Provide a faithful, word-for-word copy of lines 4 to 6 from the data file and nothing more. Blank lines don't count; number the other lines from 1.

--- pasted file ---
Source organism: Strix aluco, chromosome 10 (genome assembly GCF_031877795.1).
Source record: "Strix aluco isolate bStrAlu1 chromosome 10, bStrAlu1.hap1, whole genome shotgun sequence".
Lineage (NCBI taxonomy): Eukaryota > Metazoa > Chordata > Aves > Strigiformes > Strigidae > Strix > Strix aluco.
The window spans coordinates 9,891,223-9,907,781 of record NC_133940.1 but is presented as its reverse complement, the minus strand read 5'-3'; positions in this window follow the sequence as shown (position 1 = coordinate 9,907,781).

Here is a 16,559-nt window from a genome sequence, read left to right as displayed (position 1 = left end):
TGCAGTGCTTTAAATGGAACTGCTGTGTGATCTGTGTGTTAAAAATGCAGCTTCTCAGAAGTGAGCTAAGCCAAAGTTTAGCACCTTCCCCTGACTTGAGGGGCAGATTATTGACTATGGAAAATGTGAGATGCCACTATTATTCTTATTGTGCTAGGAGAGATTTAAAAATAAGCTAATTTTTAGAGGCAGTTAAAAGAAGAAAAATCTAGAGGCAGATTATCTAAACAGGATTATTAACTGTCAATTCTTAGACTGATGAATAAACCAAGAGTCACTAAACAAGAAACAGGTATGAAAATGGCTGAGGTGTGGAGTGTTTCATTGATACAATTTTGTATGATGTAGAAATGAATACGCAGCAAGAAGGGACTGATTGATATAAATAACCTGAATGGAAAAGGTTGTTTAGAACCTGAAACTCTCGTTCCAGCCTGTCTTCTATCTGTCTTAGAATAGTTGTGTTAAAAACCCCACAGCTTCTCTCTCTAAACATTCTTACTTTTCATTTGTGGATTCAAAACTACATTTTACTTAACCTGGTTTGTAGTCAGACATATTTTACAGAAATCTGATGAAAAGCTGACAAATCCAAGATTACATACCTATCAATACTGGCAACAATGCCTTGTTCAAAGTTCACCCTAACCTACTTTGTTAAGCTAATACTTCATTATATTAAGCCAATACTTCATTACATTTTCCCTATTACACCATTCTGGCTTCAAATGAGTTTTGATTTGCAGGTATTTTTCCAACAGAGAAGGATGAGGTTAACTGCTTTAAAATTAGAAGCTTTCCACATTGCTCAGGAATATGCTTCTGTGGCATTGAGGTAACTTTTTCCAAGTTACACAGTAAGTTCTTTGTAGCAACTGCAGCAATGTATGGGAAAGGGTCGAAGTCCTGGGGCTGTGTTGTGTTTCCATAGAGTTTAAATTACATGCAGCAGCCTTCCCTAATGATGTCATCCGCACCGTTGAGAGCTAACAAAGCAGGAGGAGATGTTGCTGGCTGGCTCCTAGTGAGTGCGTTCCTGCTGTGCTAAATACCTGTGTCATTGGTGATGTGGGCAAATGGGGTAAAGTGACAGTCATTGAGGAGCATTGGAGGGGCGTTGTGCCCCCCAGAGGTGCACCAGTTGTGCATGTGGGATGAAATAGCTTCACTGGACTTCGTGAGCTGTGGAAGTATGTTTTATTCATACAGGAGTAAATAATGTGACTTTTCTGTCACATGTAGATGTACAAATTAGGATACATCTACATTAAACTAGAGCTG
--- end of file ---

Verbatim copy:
The window spans coordinates 9,891,223-9,907,781 of record NC_133940.1 but is presented as its reverse complement, the minus strand read 5'-3'; positions in this window follow the sequence as shown (position 1 = coordinate 9,907,781).

Here is a 16,559-nt window from a genome sequence, read left to right as displayed (position 1 = left end):
TGCAGTGCTTTAAATGGAACTGCTGTGTGATCTGTGTGTTAAAAATGCAGCTTCTCAGAAGTGAGCTAAGCCAAAGTTTAGCACCTTCCCCTGACTTGAGGGGCAGATTATTGACTATGGAAAATGTGAGATGCCACTATTATTCTTATTGTGCTAGGAGAGATTTAAAAATAAGCTAATTTTTAGAGGCAGTTAAAAGAAGAAAAATCTAGAGGCAGATTATCTAAACAGGATTATTAACTGTCAATTCTTAGACTGATGAATAAACCAAGAGTCACTAAACAAGAAACAGGTATGAAAATGGCTGAGGTGTGGAGTGTTTCATTGATACAATTTTGTATGATGTAGAAATGAATACGCAGCAAGAAGGGACTGATTGATATAAATAACCTGAATGGAAAAGGTTGTTTAGAACCTGAAACTCTCGTTCCAGCCTGTCTTCTATCTGTCTTAGAATAGTTGTGTTAAAAACCCCACAGCTTCTCTCTCTAAACATTCTTACTTTTCATTTGTGGATTCAAAACTACATTTTACTTAACCTGGTTTGTAGTCAGACATATTTTACAGAAATCTGATGAAAAGCTGACAAATCCAAGATTACATACCTATCAATACTGGCAACAATGCCTTGTTCAAAGTTCACCCTAACCTACTTTGTTAAGCTAATACTTCATTATATTAAGCCAATACTTCATTACATTTTCCCTATTACACCATTCTGGCTTCAAATGAGTTTTGATTTGCAGGTATTTTTCCAACAGAGAAGGATGAGGTTAACTGCTTTAAAATTAGAAGCTTTCCACATTGCTCAGGAATATGCTTCTGTGGCATTGAGGTAACTTTTTCCAAGTTACACAGTAAGTTCTTTGTAGCAACTGCAGCAATGTATGGGAAAGGGTCGAAGTCCTGGGGCTGTGTTGTGTTTCCATAGAGTTTAAATTACATGCAGCAGCCTTCCCTAATGATGTCATCCGCACCGTTGAGAGCTAACAAAGCAGGAGGAGATGTTGCTGGCTGGCTCCTAGTGAGTGCGTTCCTGCTGTGCTAAATACCTGTGTCATTGGTGATGTGGGCAAATGGGGTAAAGTGACAGTCATTGAGGAGCATTGGAGGGGCGTTGTGCCCCCCAGAGGTGCACCAGTTGTGCATGTGGGATGAAATAGCTTCACTGGACTTCGTGAGCTGTGGAAGTATGTTTTATTCATACAGGAGTAAATAATGTGACTTTTCTGTCACATGTAGATGTACAAATTAGGATACATCTACATTAAACTAGAGCTG